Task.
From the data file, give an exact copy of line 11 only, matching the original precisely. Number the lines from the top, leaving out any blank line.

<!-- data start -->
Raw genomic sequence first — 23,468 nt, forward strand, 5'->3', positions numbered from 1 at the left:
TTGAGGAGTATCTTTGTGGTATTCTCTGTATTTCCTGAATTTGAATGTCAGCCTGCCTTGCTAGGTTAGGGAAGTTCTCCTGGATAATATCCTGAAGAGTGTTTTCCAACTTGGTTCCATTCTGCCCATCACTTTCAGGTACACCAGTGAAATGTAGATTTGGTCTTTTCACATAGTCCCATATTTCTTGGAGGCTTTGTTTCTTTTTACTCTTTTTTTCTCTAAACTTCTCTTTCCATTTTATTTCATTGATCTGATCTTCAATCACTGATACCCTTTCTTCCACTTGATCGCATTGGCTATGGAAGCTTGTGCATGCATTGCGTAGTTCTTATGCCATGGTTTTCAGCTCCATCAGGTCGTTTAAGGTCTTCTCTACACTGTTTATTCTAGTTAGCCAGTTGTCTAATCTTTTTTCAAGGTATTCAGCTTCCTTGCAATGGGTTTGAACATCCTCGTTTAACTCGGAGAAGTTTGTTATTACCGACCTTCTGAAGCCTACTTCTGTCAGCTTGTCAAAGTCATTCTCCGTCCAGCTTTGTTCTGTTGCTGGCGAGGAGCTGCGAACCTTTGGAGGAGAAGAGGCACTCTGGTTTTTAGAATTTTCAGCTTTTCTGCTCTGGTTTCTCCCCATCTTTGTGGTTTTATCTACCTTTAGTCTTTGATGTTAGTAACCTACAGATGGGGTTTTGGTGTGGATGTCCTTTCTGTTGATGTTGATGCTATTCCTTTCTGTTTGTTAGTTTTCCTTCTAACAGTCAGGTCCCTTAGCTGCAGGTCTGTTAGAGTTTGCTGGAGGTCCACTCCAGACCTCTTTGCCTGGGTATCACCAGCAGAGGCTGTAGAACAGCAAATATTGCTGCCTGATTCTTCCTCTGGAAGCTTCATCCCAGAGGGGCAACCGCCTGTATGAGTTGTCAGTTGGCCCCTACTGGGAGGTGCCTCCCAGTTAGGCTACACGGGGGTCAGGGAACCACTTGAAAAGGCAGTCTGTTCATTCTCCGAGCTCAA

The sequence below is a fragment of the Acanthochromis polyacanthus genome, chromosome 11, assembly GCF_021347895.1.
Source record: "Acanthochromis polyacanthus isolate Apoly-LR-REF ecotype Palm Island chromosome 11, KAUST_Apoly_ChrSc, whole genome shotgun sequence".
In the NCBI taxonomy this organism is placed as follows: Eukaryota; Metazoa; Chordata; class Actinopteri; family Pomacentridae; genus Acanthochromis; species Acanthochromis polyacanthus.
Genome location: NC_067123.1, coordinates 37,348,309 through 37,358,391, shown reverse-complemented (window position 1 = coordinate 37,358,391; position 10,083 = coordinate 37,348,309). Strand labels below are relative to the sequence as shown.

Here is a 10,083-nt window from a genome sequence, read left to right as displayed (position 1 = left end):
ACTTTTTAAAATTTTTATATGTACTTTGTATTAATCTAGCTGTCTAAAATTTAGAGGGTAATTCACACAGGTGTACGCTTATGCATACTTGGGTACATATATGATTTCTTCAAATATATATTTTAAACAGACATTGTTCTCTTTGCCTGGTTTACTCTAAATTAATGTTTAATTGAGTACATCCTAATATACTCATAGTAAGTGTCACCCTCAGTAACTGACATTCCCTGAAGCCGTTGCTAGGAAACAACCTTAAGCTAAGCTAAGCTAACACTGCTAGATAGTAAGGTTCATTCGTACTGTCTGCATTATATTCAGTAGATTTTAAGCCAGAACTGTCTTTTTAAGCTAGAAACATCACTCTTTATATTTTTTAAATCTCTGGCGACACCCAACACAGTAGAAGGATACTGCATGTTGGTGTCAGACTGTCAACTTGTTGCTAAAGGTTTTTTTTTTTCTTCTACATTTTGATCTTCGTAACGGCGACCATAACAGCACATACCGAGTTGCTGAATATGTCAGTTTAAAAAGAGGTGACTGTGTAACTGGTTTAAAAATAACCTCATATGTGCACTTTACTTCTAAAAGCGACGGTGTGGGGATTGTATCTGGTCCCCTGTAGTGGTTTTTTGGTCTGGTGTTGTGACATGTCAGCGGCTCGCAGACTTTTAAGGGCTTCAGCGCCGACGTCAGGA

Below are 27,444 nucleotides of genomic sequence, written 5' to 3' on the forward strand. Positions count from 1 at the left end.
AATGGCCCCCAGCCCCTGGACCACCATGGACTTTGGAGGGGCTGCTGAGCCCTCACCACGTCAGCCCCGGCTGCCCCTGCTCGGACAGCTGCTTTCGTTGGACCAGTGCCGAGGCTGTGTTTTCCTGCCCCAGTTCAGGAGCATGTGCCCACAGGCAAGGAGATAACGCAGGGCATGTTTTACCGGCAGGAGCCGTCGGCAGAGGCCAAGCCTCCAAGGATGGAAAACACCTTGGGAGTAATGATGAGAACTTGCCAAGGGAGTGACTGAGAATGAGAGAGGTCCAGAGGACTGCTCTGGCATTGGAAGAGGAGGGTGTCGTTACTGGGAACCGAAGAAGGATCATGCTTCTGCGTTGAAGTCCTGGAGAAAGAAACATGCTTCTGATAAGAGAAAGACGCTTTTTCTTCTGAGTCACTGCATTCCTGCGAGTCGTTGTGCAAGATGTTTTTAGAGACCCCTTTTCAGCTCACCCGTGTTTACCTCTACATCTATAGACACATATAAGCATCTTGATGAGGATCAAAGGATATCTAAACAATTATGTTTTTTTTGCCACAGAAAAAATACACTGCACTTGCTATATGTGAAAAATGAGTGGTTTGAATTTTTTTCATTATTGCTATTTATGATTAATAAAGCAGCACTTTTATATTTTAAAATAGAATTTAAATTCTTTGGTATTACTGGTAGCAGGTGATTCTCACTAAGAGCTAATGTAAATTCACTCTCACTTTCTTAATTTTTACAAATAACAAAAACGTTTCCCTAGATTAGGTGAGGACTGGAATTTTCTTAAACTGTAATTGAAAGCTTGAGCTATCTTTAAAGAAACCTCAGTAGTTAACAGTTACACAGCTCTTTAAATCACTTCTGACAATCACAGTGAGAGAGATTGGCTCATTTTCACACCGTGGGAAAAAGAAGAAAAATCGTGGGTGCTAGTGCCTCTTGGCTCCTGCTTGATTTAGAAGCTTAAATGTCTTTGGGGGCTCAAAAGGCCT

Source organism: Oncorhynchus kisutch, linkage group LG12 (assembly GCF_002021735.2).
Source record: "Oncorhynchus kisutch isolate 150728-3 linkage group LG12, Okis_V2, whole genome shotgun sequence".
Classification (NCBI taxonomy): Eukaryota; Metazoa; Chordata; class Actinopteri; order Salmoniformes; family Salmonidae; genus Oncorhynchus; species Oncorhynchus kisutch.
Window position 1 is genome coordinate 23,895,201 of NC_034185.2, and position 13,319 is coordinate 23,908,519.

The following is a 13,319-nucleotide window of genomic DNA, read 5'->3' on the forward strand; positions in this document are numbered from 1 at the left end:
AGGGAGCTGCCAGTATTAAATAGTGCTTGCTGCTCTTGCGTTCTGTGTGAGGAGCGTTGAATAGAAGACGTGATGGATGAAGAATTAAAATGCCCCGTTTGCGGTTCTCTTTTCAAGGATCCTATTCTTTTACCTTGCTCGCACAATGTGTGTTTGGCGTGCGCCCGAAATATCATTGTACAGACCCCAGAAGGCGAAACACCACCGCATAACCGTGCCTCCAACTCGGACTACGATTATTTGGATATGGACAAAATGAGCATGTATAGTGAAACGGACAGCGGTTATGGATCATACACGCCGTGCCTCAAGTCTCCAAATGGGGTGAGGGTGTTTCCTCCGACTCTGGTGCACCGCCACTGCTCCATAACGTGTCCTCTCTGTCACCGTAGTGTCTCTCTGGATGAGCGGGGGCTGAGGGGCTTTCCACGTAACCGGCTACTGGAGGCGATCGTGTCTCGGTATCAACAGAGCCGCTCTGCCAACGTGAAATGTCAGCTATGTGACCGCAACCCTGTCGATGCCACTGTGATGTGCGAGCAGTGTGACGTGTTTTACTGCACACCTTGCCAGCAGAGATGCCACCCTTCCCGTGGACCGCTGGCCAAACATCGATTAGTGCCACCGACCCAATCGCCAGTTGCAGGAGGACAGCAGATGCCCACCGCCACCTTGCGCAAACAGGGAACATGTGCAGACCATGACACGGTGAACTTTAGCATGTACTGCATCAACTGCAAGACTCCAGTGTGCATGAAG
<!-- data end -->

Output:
Source organism: Oncorhynchus kisutch, linkage group LG12 (assembly GCF_002021735.2).